- June 7, 2022
- Posted by: Phil Block
- Category: Uncategorized
The DeKoven Center
On a pleasant Sunday in early June, my partner and I visited the DeKoven Center in Racine, Wisconsin. Situated on the Lake Michigan lakeshore, this property began life as Racine College. Seeing the historic buildings alone makes a visit worthwhile, not to mention St. John’s Chapel and the Spectrum Art Gallery. However, the purpose for our visit to DeKoven was to attend In the Spirit of Peace, a benefit concert to aid Ukrainian refugees.
The DeKoven Center website provides a wonderful Vision statement.
Set along Lake Michigan’s bluffs in Racine, The DeKoven Center’s 11-acre campus is a unique and versatile setting that offers nationally-recognized architectural treasures, gorgeous gardens, serene wooded areas and other distinctive spaces, ideal for everything from reflection to celebration.
Originally built as the Racine College in the early 1850s, the center’s quadrangle of American Gothic buildings features a full-service retreat and conference center (Taylor Hall), where people of all faiths and interests come to renew mind, body and spirit.
The DeKoven Center website provides historic information about the former Racine College.
The DeKoven Center began as Racine College, founded and chartered in 1852. Its first building was constructed that same year, and is now part of the East Building paralleling Lake Michigan. In 1859, Dr. James DeKoven came to Racine College from St. John’s School in Delafield to become Warden of the College. It was Dr. DeKoven who gave the campus its focus, modeling the quadrangle on English colleges, with faculty and students living on the campus and eating together in a common Refectory, today known as the Great Hall.
Under Dr. DeKoven’s leadership, Racine College became a prominent institution of higher learning, attracting excellent faculty and good students. Mary Todd Lincoln visited the campus, considering the school for her son Tad. Ralph Waldo Emerson, the great essayist and poet, lectured here and later, General Billy Mitchell was a graduate. Dr. DeKoven himself gained fame as a preacher and writer, and is commemorated every year on March 22nd. James DeKoven died in 1879, and the college continued in one form or another until the Great Depression forced its closing in 1933.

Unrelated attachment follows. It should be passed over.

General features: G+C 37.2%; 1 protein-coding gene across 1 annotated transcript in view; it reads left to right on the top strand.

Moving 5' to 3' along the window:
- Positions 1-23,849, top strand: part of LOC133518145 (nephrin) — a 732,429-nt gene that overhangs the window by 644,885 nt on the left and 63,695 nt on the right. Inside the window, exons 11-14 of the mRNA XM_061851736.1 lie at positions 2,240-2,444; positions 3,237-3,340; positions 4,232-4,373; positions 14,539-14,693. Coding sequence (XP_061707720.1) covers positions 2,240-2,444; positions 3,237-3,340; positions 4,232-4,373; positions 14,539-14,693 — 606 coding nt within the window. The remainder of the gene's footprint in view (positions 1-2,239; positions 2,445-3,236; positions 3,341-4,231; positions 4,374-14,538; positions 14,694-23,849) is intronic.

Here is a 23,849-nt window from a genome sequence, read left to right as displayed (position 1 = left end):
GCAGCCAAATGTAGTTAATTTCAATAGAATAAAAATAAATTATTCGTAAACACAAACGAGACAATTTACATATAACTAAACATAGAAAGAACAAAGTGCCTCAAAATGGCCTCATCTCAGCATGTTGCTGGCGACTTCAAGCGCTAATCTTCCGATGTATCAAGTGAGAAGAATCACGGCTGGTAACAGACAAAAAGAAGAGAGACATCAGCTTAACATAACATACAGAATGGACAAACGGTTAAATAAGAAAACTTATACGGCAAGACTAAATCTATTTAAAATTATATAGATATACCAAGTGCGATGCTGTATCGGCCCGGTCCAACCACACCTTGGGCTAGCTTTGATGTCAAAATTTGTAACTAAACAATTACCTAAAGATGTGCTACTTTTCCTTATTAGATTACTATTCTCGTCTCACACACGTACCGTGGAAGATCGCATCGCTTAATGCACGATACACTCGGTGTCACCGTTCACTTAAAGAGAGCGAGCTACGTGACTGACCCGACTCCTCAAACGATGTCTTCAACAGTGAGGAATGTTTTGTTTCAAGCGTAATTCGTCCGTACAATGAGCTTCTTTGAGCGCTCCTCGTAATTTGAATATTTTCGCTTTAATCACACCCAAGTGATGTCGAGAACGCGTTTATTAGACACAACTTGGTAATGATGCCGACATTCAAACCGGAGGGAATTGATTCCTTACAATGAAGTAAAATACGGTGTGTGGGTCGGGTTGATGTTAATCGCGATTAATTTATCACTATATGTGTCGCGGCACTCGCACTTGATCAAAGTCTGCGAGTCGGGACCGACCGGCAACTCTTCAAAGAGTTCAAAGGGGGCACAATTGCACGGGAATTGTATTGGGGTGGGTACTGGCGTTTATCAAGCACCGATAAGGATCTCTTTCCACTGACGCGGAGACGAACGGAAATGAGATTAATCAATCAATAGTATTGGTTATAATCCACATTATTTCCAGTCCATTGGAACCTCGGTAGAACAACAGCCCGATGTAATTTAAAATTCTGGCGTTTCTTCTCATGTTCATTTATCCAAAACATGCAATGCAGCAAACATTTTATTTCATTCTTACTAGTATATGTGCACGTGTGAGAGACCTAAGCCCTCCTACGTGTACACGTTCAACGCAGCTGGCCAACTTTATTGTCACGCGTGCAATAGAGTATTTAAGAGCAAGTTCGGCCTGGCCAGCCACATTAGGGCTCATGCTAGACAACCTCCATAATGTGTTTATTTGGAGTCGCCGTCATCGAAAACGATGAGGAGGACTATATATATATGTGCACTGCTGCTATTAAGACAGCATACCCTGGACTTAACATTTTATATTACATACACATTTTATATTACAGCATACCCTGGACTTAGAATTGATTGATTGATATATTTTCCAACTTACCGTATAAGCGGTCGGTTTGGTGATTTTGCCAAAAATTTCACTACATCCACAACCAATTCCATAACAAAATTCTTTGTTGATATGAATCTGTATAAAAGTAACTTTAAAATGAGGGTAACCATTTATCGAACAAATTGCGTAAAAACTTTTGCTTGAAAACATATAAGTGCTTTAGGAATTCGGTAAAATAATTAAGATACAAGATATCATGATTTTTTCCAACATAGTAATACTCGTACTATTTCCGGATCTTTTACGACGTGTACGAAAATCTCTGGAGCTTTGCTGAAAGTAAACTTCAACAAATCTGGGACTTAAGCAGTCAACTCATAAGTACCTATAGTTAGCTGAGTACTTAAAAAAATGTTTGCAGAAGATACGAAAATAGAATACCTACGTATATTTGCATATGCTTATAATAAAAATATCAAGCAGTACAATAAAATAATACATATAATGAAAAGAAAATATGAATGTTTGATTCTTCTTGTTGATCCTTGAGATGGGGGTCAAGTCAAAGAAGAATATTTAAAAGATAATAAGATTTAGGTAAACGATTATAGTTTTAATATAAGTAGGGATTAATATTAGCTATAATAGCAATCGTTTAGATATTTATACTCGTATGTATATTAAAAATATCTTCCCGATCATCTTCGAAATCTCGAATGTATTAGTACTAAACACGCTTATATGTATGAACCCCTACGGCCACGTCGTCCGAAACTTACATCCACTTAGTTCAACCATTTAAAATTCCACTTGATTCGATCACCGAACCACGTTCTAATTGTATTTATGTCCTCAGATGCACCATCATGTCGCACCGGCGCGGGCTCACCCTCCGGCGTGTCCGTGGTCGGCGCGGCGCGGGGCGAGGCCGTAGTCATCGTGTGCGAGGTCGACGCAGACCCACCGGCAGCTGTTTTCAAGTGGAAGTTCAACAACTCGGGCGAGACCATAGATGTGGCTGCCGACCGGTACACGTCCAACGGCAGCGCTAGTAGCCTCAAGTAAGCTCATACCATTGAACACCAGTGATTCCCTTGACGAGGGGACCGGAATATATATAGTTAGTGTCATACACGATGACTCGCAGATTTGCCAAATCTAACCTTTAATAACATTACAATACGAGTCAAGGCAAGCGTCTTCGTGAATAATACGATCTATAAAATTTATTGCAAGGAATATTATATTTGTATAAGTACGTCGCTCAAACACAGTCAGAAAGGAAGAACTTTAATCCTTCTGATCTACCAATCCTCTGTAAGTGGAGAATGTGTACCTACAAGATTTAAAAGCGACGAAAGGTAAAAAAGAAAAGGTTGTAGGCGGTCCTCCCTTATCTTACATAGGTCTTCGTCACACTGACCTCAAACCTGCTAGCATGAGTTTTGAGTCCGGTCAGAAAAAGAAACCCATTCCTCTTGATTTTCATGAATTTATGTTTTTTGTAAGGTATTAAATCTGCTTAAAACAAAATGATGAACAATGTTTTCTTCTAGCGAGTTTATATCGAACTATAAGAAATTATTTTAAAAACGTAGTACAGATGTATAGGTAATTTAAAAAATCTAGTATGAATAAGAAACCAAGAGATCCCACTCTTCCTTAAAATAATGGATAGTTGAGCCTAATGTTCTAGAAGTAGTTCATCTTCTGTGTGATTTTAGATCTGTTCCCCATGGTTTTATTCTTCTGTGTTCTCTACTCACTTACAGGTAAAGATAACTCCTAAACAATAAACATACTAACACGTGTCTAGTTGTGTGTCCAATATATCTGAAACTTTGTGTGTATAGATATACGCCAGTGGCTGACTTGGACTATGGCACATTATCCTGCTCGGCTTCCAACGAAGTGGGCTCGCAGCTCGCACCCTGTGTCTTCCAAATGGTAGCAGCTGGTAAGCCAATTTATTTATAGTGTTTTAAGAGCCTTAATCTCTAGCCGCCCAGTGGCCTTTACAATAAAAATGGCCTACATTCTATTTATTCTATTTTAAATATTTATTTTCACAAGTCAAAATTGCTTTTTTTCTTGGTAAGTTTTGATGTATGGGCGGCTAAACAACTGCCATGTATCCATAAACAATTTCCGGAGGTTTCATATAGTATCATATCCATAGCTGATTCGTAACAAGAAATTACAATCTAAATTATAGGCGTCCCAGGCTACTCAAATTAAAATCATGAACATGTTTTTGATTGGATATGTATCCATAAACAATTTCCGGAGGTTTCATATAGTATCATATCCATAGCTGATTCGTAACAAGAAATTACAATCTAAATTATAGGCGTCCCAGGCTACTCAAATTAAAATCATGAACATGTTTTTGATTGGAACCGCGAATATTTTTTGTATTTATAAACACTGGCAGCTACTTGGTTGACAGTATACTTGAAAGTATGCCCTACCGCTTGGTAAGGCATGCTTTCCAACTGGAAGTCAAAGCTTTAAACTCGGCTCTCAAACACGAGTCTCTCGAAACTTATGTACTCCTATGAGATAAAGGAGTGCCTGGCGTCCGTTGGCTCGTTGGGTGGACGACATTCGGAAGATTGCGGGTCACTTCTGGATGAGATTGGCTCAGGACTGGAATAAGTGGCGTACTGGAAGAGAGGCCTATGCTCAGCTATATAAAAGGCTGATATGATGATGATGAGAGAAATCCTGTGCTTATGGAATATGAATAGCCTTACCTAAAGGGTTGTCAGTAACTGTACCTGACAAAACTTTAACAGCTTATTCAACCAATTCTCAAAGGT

The DeKoven Center campus consists includes the former Racine College quadrangle. An impressive collection of Civil War era cream city brick buildings surround landscaped grassy areas interspersed with walking paths. It’s a pleasure to stroll the quadrangle. During our early June visit, we were fortunate to see lilacs in bloom.
St. John’s Chapel
Collegiate Church of St. John
St. John’s Chapel was built in 1864 at the center of what was to become the college’s quadrangle. In the antiphonal style, rows of pews face the center aisle. On the north and south walls, stained glass windows depict Christ’s Apostles. At the rear of the nave is a choir loft and pipe organ. The cream brick building’s steep gables are trimmed with ornamental brickwork, as are the windows and entrances. The exterior bottom of the chapel is studded with 86 class memorials dating from 1869–1929.
School life centered around daily services as part of life at Racine College. Students attended chapel twice a day and a vested choir sang during evensong.
The Rev. Dr. Roswell Park, the founder and first president of Racine College, is buried to the east of the chapel. On the south side of the chapel is the tomb of the Rev. Dr. James DeKoven, the second president of Racine College and an Anglican saint.
The DeKoven Center includes the Spectrum School of the Arts and Community Gallery, located in the historic East Building. Drawing, painting, and ceramic classes are offered. A wide variety of artwork is exhibited throughout the Gallery, which also includes a library and music studio.
In the Spirit of Peace was a benefit concert for Ukrainian and other refugees around the world. It supports the activities of the UN Refugee Agency.
The concert was presented in the DeKoven Center Great Hall. The Spirit of Racine Music Makers performed vocal choir, hand bell and chimes, and instrumental selections. The concert program explained:
We dedicate this concert to the millions of people around the world who have been displaced by the trauma of war, violence, and persecution. Please visit the display at the back of the hall to learn more about the ways in which refugees need assistance and consider offering a donation to the United Nations Refugee Agency during our playing of the Ukrainian National Anthem. Thank you!
Great Hall Stained Glass Windows
Stained glass windows adorn both the east and west walls of the Great Hall. These windows are gifts from various Racine College graduating classes.